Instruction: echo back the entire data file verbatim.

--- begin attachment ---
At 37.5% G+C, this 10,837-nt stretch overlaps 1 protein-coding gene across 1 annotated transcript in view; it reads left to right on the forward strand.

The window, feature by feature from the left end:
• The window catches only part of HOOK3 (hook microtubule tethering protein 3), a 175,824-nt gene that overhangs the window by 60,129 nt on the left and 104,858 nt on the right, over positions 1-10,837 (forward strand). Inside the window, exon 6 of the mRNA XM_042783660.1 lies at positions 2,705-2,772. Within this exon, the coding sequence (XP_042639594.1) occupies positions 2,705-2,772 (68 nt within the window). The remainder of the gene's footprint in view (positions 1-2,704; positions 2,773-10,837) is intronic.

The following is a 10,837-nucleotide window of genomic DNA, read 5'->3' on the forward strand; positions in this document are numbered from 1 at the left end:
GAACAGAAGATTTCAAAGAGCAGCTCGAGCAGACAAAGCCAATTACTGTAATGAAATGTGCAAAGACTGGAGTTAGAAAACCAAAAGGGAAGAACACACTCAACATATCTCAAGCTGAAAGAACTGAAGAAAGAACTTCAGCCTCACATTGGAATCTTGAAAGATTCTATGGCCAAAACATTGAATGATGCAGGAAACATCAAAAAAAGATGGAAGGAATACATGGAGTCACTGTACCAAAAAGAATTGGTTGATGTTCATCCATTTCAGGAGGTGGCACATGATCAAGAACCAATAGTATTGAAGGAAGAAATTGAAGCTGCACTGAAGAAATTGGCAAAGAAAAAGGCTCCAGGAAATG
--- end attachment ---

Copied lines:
At 37.5% G+C, this 10,837-nt stretch overlaps 1 protein-coding gene across 1 annotated transcript in view; it reads left to right on the forward strand.

The window, feature by feature from the left end:
• The window catches only part of HOOK3 (hook microtubule tethering protein 3), a 175,824-nt gene that overhangs the window by 60,129 nt on the left and 104,858 nt on the right, over positions 1-10,837 (forward strand). Inside the window, exon 6 of the mRNA XM_042783660.1 lies at positions 2,705-2,772. Within this exon, the coding sequence (XP_042639594.1) occupies positions 2,705-2,772 (68 nt within the window). The remainder of the gene's footprint in view (positions 1-2,704; positions 2,773-10,837) is intronic.

The following is a 10,837-nucleotide window of genomic DNA, read 5'->3' on the forward strand; positions in this document are numbered from 1 at the left end:
GAACAGAAGATTTCAAAGAGCAGCTCGAGCAGACAAAGCCAATTACTGTAATGAAATGTGCAAAGACTGGAGTTAGAAAACCAAAAGGGAAGAACACACTCAACATATCTCAAGCTGAAAGAACTGAAGAAAGAACTTCAGCCTCACATTGGAATCTTGAAAGATTCTATGGCCAAAACATTGAATGATGCAGGAAACATCAAAAAAAGATGGAAGGAATACATGGAGTCACTGTACCAAAAAGAATTGGTTGATGTTCATCCATTTCAGGAGGTGGCACATGATCAAGAACCAATAGTATTGAAGGAAGAAATTGAAGCTGCACTGAAGAAATTGGCAAAGAAAAAGGCTCCAGGAAATG